photo of the Wigger book Taking Heaven by Storm: Methodism and the Rise of Popular Christianity in America. By John H. Wigger. (New York: Oxford University Press, 1998. pp. xi, 269 $55.00) reviewed by Leo Hirrel, DuFour Law Library, The Catholic University of America


     One of the most exciting developments in American religious history with the last decade or so has been the expansion of interest to include religious groups previously neglected. While not diminishing the importance of New England Calvinism to American history, the new trends in religious historiography provide a welcome added perspective on the myriad of denominations that flourished during the early republic. In this important book John H. Wigger, a student of Nathan Hatch, has provided a much needed study of Methodists during the early years of this nation.


"Wigger ably chronicles the story of the rise of Methodism, using a combination of published and unpublished primary source material."

     Between the American Revolution and the death of Francis Asbury in 1816 the Methodists literally exploded from a handful of dissenters within the established Anglican church to over 250,000 members plus even more occasionally worshipers. Indeed it had become one of the largest Protestant denominations within the United States. This remarkable growth was attributable to a number of factors. Methodists deliberately appealed to working classes who may have been overlooked by other religions. They were particularly noted for their willingness to accept African-Americans into their communion. The leaders created a system well adapted to the unsettled conditions with the United States. Using circuit riders, supplemented with organized meetings (called classes) the Methodists reached a remarkably large number of souls. All of these activities filled a void within the American religious. In time, however, its very success transformed the nature of American Methodism, as it developed a closer resemblance to the dominant religions, especially with larger numbers settled ministers and church buildings.

     Wigger ably chronicles the story of the rise of Methodism, using a combination of published and unpublished primary source material. This work places the colorful camp meeting within their proper perspective, and demonstrates how the organizational structure played the critical role in shaping American Methodism. He stresses the dedicated circuit riders and the supporting system of lay members. Class meetings, in which small members of the Methodist community met regularly in the absence of a preacher, provided the necessary stability and continuity for the community.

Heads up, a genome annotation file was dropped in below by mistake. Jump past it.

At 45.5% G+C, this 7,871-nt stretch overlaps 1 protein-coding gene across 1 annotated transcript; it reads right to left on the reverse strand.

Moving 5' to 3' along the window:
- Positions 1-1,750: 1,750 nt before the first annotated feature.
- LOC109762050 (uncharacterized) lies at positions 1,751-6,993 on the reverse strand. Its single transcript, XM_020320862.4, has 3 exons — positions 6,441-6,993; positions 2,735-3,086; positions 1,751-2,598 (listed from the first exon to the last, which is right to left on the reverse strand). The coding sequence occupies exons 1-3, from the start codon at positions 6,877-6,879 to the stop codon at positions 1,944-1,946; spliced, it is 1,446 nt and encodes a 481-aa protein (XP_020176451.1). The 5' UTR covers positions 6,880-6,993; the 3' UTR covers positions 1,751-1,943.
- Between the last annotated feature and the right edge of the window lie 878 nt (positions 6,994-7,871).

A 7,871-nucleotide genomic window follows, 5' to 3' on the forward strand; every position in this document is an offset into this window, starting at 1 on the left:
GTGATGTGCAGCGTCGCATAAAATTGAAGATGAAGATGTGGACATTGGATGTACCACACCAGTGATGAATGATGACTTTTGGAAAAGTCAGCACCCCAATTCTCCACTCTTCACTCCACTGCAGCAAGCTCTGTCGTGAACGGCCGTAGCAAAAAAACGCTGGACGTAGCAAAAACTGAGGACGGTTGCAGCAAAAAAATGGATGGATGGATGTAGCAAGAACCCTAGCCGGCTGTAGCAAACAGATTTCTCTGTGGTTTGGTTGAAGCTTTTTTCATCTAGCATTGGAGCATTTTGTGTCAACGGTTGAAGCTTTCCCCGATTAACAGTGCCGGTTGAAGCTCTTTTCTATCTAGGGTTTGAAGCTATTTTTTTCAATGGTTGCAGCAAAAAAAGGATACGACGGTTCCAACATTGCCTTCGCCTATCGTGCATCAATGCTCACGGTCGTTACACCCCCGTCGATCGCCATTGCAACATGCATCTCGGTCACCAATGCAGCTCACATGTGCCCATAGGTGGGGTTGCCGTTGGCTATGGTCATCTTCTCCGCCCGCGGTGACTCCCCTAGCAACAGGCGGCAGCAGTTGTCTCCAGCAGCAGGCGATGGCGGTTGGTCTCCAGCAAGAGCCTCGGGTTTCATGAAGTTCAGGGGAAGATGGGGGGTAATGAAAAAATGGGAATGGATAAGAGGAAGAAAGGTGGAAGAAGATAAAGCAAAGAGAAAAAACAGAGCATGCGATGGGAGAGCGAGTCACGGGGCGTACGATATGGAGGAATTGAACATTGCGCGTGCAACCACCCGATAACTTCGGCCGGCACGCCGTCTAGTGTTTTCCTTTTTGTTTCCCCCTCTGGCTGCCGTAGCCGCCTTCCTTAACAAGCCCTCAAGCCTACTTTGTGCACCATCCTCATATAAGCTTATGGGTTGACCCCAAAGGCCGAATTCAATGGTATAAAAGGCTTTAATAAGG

Wigger's discussion of African Americans within the early Methodist community is especially welcome. During their early years Methodist leaders welcomed both free Blacks and slaves into their community. Indeed Methodism achieved a reputations as the denomination most critical of slavery. In time, however, the interest in African Americans diminished as the church attained respectability within the South.

     In all writing of religious history, the historian must confront the problem of evaluating his sources. The problem is especially acute when reviewing sources from within the denomination studied. Within the competitive environment of early nineteenth century religion, each denomination tended to boast of its own accomplishments. It is not clear from Wigger's writing that he has been sufficiently skeptical of primary source accounts. He accepts the figures for church membership as given with the justification that class meetings exercised strict oversight of their members behavior. Intuitively one would suspect that some classes (and some circuit riders) exercised stricter standards than others. The book conveys a sense of uniformity throughout the extensive Methodist community. If such is the case Wigger might have explained how he reached this conclusion.

     These reservations notwithstanding, Wigger has made a significant contribution to our understanding of the history of American religion. Let us hope that he will produce another volume to carry the story through the antebellum period.

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